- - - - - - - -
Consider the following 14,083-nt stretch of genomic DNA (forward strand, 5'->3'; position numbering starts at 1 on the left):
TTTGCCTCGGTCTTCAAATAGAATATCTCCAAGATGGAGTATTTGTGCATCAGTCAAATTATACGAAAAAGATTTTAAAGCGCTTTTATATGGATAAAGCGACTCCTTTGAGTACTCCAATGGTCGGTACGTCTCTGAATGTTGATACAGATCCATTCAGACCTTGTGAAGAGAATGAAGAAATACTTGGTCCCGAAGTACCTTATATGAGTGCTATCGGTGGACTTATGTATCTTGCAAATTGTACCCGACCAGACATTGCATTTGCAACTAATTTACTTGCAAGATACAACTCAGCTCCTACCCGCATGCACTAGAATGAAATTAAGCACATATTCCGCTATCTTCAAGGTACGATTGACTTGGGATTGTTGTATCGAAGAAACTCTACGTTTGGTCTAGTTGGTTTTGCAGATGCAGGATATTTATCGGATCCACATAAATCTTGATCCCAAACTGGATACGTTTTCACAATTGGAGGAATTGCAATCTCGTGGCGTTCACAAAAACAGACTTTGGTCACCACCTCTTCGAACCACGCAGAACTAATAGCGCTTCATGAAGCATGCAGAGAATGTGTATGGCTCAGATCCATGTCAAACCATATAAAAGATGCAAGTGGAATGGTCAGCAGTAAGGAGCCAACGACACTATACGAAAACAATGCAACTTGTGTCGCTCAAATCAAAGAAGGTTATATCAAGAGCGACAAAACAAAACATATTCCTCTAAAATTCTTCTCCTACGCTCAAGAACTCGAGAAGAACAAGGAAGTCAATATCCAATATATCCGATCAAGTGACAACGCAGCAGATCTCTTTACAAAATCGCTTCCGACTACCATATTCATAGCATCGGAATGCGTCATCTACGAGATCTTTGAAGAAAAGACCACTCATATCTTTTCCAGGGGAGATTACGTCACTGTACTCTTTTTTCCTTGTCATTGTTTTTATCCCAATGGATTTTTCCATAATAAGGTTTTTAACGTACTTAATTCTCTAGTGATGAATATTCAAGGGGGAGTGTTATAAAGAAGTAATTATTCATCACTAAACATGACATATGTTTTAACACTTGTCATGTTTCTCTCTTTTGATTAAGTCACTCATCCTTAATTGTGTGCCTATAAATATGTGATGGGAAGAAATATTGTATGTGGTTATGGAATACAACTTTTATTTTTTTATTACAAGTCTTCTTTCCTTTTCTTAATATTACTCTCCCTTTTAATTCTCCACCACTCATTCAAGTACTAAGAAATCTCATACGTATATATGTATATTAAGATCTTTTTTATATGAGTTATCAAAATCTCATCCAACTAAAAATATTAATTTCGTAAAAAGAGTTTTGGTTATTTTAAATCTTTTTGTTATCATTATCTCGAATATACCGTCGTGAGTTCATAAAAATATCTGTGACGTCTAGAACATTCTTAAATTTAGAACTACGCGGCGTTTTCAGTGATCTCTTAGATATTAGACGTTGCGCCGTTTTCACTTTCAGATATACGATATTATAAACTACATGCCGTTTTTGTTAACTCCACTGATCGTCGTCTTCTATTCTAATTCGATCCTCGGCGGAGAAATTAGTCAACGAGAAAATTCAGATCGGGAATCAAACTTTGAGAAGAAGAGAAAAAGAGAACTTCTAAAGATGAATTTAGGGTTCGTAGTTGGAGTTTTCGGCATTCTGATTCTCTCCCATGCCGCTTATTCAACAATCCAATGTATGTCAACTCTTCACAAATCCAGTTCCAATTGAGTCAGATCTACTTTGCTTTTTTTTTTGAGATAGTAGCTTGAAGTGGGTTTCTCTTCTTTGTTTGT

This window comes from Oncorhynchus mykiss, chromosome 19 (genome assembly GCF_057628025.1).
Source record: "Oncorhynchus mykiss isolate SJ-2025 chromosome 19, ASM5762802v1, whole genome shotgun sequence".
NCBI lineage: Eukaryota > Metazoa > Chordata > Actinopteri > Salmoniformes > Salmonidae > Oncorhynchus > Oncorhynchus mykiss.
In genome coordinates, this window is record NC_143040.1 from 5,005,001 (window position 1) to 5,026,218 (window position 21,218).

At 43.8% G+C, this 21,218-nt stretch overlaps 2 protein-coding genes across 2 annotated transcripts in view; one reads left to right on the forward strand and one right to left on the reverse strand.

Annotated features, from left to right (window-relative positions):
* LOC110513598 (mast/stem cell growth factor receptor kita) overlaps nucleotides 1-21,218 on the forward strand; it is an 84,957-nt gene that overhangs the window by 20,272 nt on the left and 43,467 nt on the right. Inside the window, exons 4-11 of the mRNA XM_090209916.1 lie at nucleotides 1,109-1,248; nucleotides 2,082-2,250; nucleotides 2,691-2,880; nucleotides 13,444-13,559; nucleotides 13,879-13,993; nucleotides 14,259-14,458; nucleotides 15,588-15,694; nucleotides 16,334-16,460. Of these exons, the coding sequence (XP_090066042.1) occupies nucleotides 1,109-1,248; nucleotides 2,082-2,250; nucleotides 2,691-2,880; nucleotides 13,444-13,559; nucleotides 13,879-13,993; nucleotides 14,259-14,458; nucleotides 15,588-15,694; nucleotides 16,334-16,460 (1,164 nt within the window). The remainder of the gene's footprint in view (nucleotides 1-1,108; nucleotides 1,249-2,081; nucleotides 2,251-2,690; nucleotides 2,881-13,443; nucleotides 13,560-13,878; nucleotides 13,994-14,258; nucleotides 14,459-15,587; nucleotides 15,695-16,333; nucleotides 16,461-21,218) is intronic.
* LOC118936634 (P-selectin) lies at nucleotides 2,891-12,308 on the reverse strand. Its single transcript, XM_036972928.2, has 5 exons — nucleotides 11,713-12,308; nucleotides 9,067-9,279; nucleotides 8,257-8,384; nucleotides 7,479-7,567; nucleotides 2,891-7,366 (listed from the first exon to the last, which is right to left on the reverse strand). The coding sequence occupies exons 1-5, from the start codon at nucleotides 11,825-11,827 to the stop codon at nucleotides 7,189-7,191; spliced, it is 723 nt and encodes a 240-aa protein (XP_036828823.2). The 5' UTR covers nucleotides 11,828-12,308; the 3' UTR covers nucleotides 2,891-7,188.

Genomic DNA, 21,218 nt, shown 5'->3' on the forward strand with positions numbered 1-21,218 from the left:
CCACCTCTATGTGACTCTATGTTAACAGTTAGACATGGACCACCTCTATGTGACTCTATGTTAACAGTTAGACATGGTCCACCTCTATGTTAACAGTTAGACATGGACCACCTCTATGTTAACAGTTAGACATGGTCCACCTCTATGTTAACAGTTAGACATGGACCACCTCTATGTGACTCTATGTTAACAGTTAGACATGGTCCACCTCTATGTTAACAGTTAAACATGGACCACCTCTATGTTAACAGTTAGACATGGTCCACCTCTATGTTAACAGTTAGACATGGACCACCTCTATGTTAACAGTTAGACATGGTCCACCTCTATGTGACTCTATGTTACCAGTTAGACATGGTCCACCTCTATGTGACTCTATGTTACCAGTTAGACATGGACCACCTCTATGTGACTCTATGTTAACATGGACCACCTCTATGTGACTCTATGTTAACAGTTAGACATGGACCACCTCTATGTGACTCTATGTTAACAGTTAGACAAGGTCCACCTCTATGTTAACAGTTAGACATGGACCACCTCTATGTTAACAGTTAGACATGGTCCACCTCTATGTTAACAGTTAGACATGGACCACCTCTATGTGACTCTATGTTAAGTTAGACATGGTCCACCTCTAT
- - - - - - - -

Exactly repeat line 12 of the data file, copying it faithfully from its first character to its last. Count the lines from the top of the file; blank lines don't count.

CCACCTCTATGTGACTCTATGTTAACAGTTAGACATGGACCACCTCTATGTGACTCTATGTTAACAGTTAGACATGGTCCACCTCTATGTTAACAGTTAGACATGGACCACCTCTATGTTAACAGTTAGACATGGTCCACCTCTATGTTAACAGTTAGACATGGACCACCTCTATGTGACTCTATGTTAACAGTTAGACATGGTCCACCTCTATGTTAACAGTTAAACATGGACCACCTCTATGTTAACAGTTAGACATGGTCCACCTCTATGTTAACAGTTAGACATGGACCACCTCTATGTTAACAGTTAGACATGGTCCACCTCTATGTGACTCTATGTTACCAGTTAGACATGGTCCACCTCTATGTGACTCTATGTTACCAGTTAGACATGGACCACCTCTATGTGACTCTATGTTAACATGGACCACCTCTATGTGACTCTATGTTAACAGTTAGACATGGACCACCTCTATGTGACTCTATGTTAACAGTTAGACAAGGTCCACCTCTATGTTAACAGTTAGACATGGACCACCTCTATGTTAACAGTTAGACATGGTCCACCTCTATGTTAACAGTTAGACATGGACCACCTCTATGTGACTCTATGTTAAGTTAGACATGGTCCACCTCTAT